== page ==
Search “tech talent crunch”, scroll through the archives, and the same story rolls around every few years. Employers were hunting for tech talent as far back as the early 1980s.
Except this time, it’s a different story.
The COVID-19 crisis has entirely upended the talent demand and supply balance. Business leaders who connected the dots between their digital maturity and ability to weather unprecedented disruption are now focused on filling capability gaps. The key constraint on the next generation of data and analytics is the skills shortage — both within the technology function and increasingly across the entire workforce. This challenge is compounded by migration freezes, border closures, and the Great Resignation. It has never been so important for enterprises to keep employees — particularly the digitally skilled — engaged and fulfilled.
Companies across the Asia-Pacific region are now scrambling to source the right skills, as the latest EY Tech Horizon report shows. EY survey of 394 C-suite leaders across 16 sectors in Asia-Pacific found high compensation requirements (28%), successful upskilling (27%), and the struggle to retain existing skilled talent (26%) are preventing businesses from acquiring the digital skills they need to grow.
The Tech Horizon research also finds the companies delivering the most successful digital transformations are moving beyond tried-and-true talent strategies to take a multi-faceted approach. Here’s how:
Coding is a valuable skill, but it is just one of many tech jobs required to deliver successful transformation projects. What is more important than learning to code is having a deep interest in technology and how it can solve problems. Members of the EY tech team started their careers in product design, finance, operations, or project management. By providing appropriate training and role variety, they have often progressed into senior leadership positions. We now see that other companies are shifting their talent focus. Two years ago, 46% of companies were upskilling existing employees rather than hunting down tech talent. Today, this figure has risen to 70%.
It is crucial for companies to cultivate employees’ mindsets, as well as the skillsets that are ahead on the tech horizon. At EY, one way we do this is through the EY Tech MBA, offered in association with Hult International Business School. This virtual learning model allows people to develop technology, leadership, and business skills from anywhere in the world, to learn at their own pace, and build a personal curriculum from a broad range of subject areas.
Digital capability is not limited to certain cities. Companies should consider expanding their tech capability by establishing regional service delivery centers that are located near the likes of universities, for example, as they provide a unique opportunity to access untapped digital talent. The EY member firms are in Penang, Fukuoka, and Ballarat to accelerate and facilitate job generation. This strategy meets EY clients’ needs and is welcomed by governments looking to attract quality employers to regional areas. It is important to foster long-term employee loyalty among people looking for career growth without having to move to a big city.
Setting diversity targets as part of a transformation strategy delivers clear dividends. Tech Horizons finds that 76% of transformation projects exceed expectations when diversity targets are a critical measure of success. When they are not, 54% fall short.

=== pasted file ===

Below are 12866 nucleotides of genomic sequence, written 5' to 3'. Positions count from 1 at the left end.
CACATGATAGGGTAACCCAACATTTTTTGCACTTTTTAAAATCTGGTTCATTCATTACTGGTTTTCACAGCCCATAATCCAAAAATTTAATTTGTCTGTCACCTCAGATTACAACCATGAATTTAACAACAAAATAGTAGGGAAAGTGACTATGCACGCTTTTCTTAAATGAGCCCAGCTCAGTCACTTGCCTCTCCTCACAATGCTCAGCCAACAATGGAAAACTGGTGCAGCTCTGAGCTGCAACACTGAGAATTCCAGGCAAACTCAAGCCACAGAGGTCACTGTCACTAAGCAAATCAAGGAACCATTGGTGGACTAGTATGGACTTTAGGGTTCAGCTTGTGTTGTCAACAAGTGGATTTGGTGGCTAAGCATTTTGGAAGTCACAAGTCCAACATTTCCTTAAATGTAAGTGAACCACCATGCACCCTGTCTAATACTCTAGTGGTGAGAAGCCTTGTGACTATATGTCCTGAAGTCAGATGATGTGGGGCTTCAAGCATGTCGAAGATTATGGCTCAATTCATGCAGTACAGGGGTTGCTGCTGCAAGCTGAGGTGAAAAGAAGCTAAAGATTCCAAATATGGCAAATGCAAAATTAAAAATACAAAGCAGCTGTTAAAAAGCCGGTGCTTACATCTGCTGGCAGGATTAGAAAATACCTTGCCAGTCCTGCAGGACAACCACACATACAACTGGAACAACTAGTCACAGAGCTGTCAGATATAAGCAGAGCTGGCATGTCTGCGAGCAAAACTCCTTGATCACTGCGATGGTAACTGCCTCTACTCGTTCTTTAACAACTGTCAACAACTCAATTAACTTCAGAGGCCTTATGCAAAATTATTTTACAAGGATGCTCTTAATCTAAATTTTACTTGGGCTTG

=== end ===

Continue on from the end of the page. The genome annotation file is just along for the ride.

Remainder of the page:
Great minds don’t always think alike. Around 560 million people worldwide are neurodiverse, and they may think differently from the neurotypical person due to Dyslexia, Asperger’s, Autism, ADHD, or a variety of conditions. We discovered this often-overlooked population could excel in four core capabilities: AI and automation; blockchain; cyber and cloud computing; and data analytics. After launching the first EY Neuro-Diverse Centre of Excellence in May 2016, we found neurodivergent employees outstrip their neurotypical peers in innovation, efficiency, and productivity. Since then, we have employed more than 200 people who have helped deliver digital services and around USD650 million in value.
Always keep one eye on the tech horizon
Women are under-represented in the tech sector, and the work to expand the pool of female talent is a long-term task. Globally, women make up around 8% of university-level engineering students, 5% of mathematics and statistics students, and just 3% of those studying IT. Giving women and young girls equal opportunities to pursue a career in science, technology, engineering, and mathematics (STEM) can help solve the tech talent crunch but engaging young women to consider careers in technology stretches back to high school. The EY STEM App is a gamified mobile platform designed to inspire and empower high school girls to pursue careers in science, technology, engineering, and mathematics. More than 100,000 girls globally are already using the EY STEM App, but our goal is to influence one billion lives by 2030.
The COVID-19 pandemic has forced businesses to think differently about how and where we work. Opening our minds to new ways of working also opens the door to new sources of tech talent. Enterprises that embrace a range of strategies will not only fill their tech talent gaps but bring new ideas into their businesses, strengthen loyalty among their existing employees and build a better working world.
Steve Bingham, EY Asia-Pacific Technology Consulting Leader, wrote this article.
The views reflected in this article are the views of the author and do not necessarily reflect the views of the global EY organization or its member firms and DigitalWorkforceTrends.
Image credit: iStockphoto/IR_Stone